How to Quickly Validate a Siteswap in Your Head
The following is an explanation of a simple method for validating
siteswaps that does not involve any calculations and is ideal for doing
in your head. It also gives you some helpful insight in that it tells
you which throws are causing problems.
A sufficient criterion for a validation of any siteswap is that for
every beat, the number of balls thrown equals the number of balls in
your hand at that beat. For vanilla siteswaps, since at most one ball
is thrown at a time, this means that no two throws can land at the same
time and if a throw lands, it must be thrown again at the next beat
(i.e. the next beat must contain a nonzero siteswap number).
The actual time that a given throw lands is going to depend on the
jugglers dwell ratio, but for ease of understanding, we can assume that
a throw of height x will land x beats after the throw. The amount of
time between a throw of height x and the next throw of that same object
is equal to x+1 and is independent of the dwell ratio.
For this validation method, each throw has to be counted backwards.
Let's take a look at a countdown for a particular throw and see what it
tells us. Here we have the siteswap sequence 534. For the first throw
I have counted down from 5 to 0 since 5 is the height of the throw. At
beat 5, countdown1 reaches 1 and object is caught. At the same time
that this catch is occurring, the other hand is throwing an object at
height 3. On the next beat (beat 6), countdown1 reaches 0 and the
object is once again tossed into the air, this time with a height of 4.
Countdown2 & 3 are for the second and third throws respectively.
Spotting an Invalid Siteswap
Siteswap 534 is a valid sequence. What happens if we look at an invalid
siteswap? Let's take a look at 6054. You can see that countdown3 and
countdown4 show that both throws are landing at the same time and are
supposed to be thrown again at the same time on beat 8. Of course, the
siteswap shows that only one object is to be thrown at that beat, thus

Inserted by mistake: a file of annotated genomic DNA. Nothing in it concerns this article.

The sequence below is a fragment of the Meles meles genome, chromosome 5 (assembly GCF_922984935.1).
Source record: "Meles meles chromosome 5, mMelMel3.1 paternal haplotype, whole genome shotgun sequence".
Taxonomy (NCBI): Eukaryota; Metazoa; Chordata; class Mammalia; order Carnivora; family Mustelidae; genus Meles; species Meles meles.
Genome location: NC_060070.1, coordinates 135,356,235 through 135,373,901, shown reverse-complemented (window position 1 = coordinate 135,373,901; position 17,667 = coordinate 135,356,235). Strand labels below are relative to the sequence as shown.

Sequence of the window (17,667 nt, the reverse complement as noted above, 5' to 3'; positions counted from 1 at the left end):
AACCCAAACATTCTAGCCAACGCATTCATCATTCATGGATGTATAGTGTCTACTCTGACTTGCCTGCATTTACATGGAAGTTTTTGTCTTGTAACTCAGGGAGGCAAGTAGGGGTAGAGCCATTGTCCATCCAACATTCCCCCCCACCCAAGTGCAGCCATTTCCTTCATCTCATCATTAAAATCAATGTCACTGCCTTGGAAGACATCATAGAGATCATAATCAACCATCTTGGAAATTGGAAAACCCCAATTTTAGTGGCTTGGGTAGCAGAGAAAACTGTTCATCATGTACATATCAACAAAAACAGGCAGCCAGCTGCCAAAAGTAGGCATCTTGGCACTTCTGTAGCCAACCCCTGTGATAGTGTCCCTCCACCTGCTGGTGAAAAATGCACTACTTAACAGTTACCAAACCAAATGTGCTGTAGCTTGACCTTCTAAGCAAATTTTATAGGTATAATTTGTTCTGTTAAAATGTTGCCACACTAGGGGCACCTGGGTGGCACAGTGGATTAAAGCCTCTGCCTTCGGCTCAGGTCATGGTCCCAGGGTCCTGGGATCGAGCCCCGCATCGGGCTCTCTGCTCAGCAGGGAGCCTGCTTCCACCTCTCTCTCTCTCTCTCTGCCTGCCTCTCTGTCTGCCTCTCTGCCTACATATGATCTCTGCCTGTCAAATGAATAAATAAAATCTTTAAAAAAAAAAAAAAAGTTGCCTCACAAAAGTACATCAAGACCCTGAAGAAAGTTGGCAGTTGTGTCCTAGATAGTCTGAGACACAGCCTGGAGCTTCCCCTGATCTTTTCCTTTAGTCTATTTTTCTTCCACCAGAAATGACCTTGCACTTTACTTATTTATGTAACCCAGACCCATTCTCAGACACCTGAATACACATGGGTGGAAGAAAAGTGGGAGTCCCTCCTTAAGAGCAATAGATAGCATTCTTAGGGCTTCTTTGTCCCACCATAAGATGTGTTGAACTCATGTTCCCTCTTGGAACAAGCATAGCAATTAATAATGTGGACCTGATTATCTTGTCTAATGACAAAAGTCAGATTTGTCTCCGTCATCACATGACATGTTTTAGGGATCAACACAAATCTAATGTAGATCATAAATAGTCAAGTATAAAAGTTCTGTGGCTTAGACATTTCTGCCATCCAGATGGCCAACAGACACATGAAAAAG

the '5' from beat 3 is colliding with the '4' from beat 4.
We can recognize this collision problem without even looking at
countdown4. If we just look at countdown3 and the siteswap, we can see
that the '4' from the countdown matches up with the '4' in the siteswap
on beat 4. Any time that a siteswap number matches up with a countdown
number, you can be sure that the siteswap is invalid, and you can tell
which two throws are colliding.
What happens if we collide with a zero?
Now lets look at another example: 3560. We can see here that throw '3'
from beat 1 is colliding with throw '0' from beat 4. Of course,
technically this is not a collision. Basically, the countdown says that
the throw '3' from beat 1 is supposed to be thrown again at beat 4, but
the siteswap says that there is no ball at beat 4. This is obviously a
contradiction and the siteswap is invalid.
Beats: 1234(countdown2,3&4 omitted)
Are countdowns sufficient to insure validity?
If countdown is performed for every throw in the siteswap sequence and
no collisions were found, then the siteswap is most certainly valid. A
countdown will only check for collisions between the throw being counted
down, and all throws smaller than it. Since the larger throws are
already checked against the smaller throws, the smaller ones don't need
to be checked against the larger ones. So basically this method of
checking all throws against all other throws without being redundant.
Refining the Process
So now you should have an idea of how to use this method to validate a
siteswap sequence. There are some shortcuts that can be taken. Most
notably, you do not need to countdown all the way to zero if your
siteswap does not contain any zeros. You only need to count down until
you reach the number that is equal to the smallest number in the
siteswap sequence. After time, you should be able to notice some of
these collisions automatically even before you begin any countdowns.
Let's look at 3651 for example. Before you even begin your countdown on
'3', you should notice right away that 6 and 5 collide with each other.
You should never have two numbers next to each other in decreasing
order that differ by one.
||Take note of the smallest throw in the siteswap sequence.
||For each throw, countdown from the throw height to the number
from step 1 and check to see if any of the countdown numbers
match up with the siteswap numbers on the same beat. If not,
the siteswap is valid. Otherwise it is invalid.
That's it! It's that simple :-)
© Nathan Peterson 2002